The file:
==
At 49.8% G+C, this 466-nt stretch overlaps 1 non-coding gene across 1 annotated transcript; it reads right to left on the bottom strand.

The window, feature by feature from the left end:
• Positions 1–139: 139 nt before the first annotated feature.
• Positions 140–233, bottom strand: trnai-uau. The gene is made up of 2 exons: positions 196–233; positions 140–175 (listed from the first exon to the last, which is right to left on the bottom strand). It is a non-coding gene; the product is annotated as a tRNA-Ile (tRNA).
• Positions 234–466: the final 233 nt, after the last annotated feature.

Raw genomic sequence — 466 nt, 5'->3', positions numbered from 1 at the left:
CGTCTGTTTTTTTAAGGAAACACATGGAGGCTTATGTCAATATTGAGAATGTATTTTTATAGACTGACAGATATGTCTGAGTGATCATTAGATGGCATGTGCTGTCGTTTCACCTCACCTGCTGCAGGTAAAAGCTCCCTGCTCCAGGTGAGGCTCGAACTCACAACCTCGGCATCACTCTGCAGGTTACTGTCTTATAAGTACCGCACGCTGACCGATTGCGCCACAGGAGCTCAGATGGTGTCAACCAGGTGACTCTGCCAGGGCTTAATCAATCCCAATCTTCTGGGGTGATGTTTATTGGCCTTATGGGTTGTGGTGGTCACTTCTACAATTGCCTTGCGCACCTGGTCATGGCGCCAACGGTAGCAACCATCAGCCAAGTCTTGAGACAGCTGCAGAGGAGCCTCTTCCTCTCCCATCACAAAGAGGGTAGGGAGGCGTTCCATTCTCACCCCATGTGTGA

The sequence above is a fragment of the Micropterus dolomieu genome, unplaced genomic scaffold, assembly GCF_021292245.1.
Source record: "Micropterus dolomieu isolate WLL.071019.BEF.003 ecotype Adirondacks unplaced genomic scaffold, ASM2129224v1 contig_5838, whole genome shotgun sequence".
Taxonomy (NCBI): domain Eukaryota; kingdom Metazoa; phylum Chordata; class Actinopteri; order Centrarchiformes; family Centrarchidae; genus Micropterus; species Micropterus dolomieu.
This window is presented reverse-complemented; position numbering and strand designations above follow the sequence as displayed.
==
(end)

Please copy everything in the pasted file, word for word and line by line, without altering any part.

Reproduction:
At 49.8% G+C, this 466-nt stretch overlaps 1 non-coding gene across 1 annotated transcript; it reads right to left on the bottom strand.

The window, feature by feature from the left end:
• Positions 1–139: 139 nt before the first annotated feature.
• Positions 140–233, bottom strand: trnai-uau. The gene is made up of 2 exons: positions 196–233; positions 140–175 (listed from the first exon to the last, which is right to left on the bottom strand). It is a non-coding gene; the product is annotated as a tRNA-Ile (tRNA).
• Positions 234–466: the final 233 nt, after the last annotated feature.

Raw genomic sequence — 466 nt, 5'->3', positions numbered from 1 at the left:
CGTCTGTTTTTTTAAGGAAACACATGGAGGCTTATGTCAATATTGAGAATGTATTTTTATAGACTGACAGATATGTCTGAGTGATCATTAGATGGCATGTGCTGTCGTTTCACCTCACCTGCTGCAGGTAAAAGCTCCCTGCTCCAGGTGAGGCTCGAACTCACAACCTCGGCATCACTCTGCAGGTTACTGTCTTATAAGTACCGCACGCTGACCGATTGCGCCACAGGAGCTCAGATGGTGTCAACCAGGTGACTCTGCCAGGGCTTAATCAATCCCAATCTTCTGGGGTGATGTTTATTGGCCTTATGGGTTGTGGTGGTCACTTCTACAATTGCCTTGCGCACCTGGTCATGGCGCCAACGGTAGCAACCATCAGCCAAGTCTTGAGACAGCTGCAGAGGAGCCTCTTCCTCTCCCATCACAAAGAGGGTAGGGAGGCGTTCCATTCTCACCCCATGTGTGA

The sequence above is a fragment of the Micropterus dolomieu genome, unplaced genomic scaffold, assembly GCF_021292245.1.
Source record: "Micropterus dolomieu isolate WLL.071019.BEF.003 ecotype Adirondacks unplaced genomic scaffold, ASM2129224v1 contig_5838, whole genome shotgun sequence".
Taxonomy (NCBI): domain Eukaryota; kingdom Metazoa; phylum Chordata; class Actinopteri; order Centrarchiformes; family Centrarchidae; genus Micropterus; species Micropterus dolomieu.
This window is presented reverse-complemented; position numbering and strand designations above follow the sequence as displayed.